10. When we take on jobs or projects because we want to impress or please people.

11. When we’ve bought into the lie that we need to be always doing or producing (or consuming!) to be considered valuable or worthy of love or acceptance.

12. Finally, when we’re doing it in our own strength instead of in God’s strength. “My people have committed two sins: They have forsaken me, the spring of living water, and have dug their own cisterns, broken cisterns that cannot hold water” (Jer. 2:13).

Sometimes we make ourselves overly busy because we don’t want to face deeper issues in our lives, and busyness, like other forms of distraction, postpone us from having to deal with them. Or sometimes it’s because we don’t want face God Himself – being alone with Him with nothing else to get in the way.

But God never intended that we extend ourselves so much that it becomes detrimental to our emotional, spiritual, or physical health. And He has gifted us for some jobs, but not all of them.

Are you over-committed at church or at work or in the community? You might actually be displeasing God, and it’s worth not taking this consideration too lightly. Spend some time alone and in silence, and before God see if any of reasons describe you.

Did I miss any reasons? What would you say are the reasons when serving is pleasing to God?

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Reading the Psalms

This past weekend, we had a workshop at my church on different ways to read the Bible and how to lead a Bible study, and one of the handouts was a reading plan for the Psalms, taken from the Anglican Book of Common Prayer.

The Psalms were both the prayer book and hymnal of Judaism and for the Church up until relatively recently. They are words from people to God, and words to people about God. They help us to worship honestly – in both the good times, and those times when we feel like God has abandoned us (Jesus Himself prayed from Psalm 22:1 on the cross).

Reading the Psalms daily is a great way to keep ourselves in the presence of God throughout the whole day, and as I’ve been doing it over the last month I’ve noticed how my mind wanders back to God in thankfulness or prayer or just offering up my heart in love to Him throughout the day.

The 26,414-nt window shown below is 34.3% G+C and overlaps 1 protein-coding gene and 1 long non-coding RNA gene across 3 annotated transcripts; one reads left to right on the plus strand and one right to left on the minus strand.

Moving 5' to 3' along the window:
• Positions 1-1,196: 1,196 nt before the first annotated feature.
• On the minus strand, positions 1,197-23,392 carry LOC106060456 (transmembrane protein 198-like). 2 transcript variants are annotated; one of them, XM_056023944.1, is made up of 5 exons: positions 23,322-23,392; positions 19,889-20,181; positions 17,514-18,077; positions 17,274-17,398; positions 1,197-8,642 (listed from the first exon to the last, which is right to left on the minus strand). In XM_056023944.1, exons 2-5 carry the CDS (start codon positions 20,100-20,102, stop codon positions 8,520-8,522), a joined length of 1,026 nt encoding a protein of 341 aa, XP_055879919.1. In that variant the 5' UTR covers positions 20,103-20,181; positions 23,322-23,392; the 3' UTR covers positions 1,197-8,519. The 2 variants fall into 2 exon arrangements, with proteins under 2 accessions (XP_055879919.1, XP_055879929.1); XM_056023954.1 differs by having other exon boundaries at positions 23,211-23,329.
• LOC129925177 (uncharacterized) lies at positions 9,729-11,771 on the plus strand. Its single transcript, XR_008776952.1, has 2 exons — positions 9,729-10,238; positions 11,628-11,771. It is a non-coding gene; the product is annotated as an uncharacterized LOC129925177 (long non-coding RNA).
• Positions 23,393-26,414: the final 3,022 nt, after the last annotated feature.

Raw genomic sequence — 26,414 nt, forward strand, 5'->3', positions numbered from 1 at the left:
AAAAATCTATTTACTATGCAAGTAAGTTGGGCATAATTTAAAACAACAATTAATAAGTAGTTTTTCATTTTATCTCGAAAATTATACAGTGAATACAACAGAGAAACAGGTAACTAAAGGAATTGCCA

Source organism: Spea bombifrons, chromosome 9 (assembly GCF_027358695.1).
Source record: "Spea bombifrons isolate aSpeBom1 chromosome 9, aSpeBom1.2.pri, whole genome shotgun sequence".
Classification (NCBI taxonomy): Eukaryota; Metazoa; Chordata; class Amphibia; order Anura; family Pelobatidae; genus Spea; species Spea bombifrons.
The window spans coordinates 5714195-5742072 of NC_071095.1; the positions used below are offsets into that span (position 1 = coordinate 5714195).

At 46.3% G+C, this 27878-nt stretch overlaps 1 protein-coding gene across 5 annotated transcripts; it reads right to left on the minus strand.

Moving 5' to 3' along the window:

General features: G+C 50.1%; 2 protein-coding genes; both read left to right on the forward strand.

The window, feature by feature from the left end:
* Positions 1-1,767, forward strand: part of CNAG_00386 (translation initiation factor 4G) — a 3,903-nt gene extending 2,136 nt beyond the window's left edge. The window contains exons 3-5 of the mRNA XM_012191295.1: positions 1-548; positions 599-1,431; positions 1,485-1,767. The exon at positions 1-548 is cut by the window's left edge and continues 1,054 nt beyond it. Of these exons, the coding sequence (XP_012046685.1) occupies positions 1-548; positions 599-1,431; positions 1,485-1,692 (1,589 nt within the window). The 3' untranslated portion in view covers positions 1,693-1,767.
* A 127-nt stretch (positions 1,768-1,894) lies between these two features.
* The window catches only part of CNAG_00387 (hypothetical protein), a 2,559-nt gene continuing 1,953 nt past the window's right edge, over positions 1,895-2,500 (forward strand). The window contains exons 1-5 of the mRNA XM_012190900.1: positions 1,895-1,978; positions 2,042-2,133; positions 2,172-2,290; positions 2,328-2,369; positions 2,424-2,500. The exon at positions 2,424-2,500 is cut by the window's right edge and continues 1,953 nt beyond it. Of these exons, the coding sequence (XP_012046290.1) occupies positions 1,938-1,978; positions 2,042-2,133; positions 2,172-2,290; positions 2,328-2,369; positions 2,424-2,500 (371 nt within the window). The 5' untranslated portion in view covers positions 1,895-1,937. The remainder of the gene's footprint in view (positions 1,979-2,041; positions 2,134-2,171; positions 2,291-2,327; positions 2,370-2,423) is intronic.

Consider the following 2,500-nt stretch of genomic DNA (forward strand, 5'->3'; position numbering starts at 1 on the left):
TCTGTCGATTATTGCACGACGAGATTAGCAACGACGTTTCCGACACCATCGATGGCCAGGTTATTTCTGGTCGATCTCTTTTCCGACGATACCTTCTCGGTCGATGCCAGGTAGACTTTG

bcp-1962-psalm-reading-single-page

This chart looks complicated, but it’s actually not really. You look at the top and find which month we’re in, which determines which column to read from. Then, it’s as simple as finding the day of the month along the left-hand side of the column. There’s both morning and evening readings, they’re pretty short, and it’s perfect for keeping in a Bible at your bedside table (I printed mine at 75%, cropped the blank paper and title off, and it fits nicely inside my Bible). The nice thing about this reading chart is I don’t worry about it if I missed a reading, I just pick up with the current one and I know it’ll eventually come around again as I keep it up.

Give it a try for a month or two, and I convinced you’ll find it a life-transforming experience.

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A Family Devotion for Christmas Morning

Since Christmas is falling on a Sunday this year, many people will be staying home from church to open presents and spend time together as a family. I wrote this devotional for those from my church who are traveling or staying home. If you’ll be staying home this year I hope that you’ll use it on Christmas morning and be blessed by it as you worship the Lord!

Hiroshi Tabata (Japanese), "The Nativity," 1998. Source: http://issuu.com/acaaimagemagadmin/docs/96/5?e=5322867/5047821; http://issuu.com/acaaimagemagadmin/docs/97/12?e=5322867/5047825

Hiroshi Tabata, “The Nativity,” 1998.

This devotion can be done any time during Christmas Day; however, it should be done when you don’t need to rush, or there isn’t too much distraction from excitement of what may happen later in the day. I’ve written it assuming a family and friend setting, but those unfortunately alone for Christmas are also encouraged to use it.

1. Begin with an opening prayer. Take some time thanking God for sending His son. Ask Him to give you spiritual eyes to see the gloriousness of that first Christmas morning centuries ago, just like the shepherd got to see it with their own eyes.

2. Have someone read, or take turns reading, Luke 2:1-14.
Optional: Read Luke 1:26-38 and then Luke 2:1-14.

Why is the birth of Jesus “good news for all people”? It’s good to remind ourselves of this. Why do you think God sent the angel to appear to shepherds, and what do you think this says about God? Are there any other Bible passages it makes you think of?

3. Sing together “Joy to the World”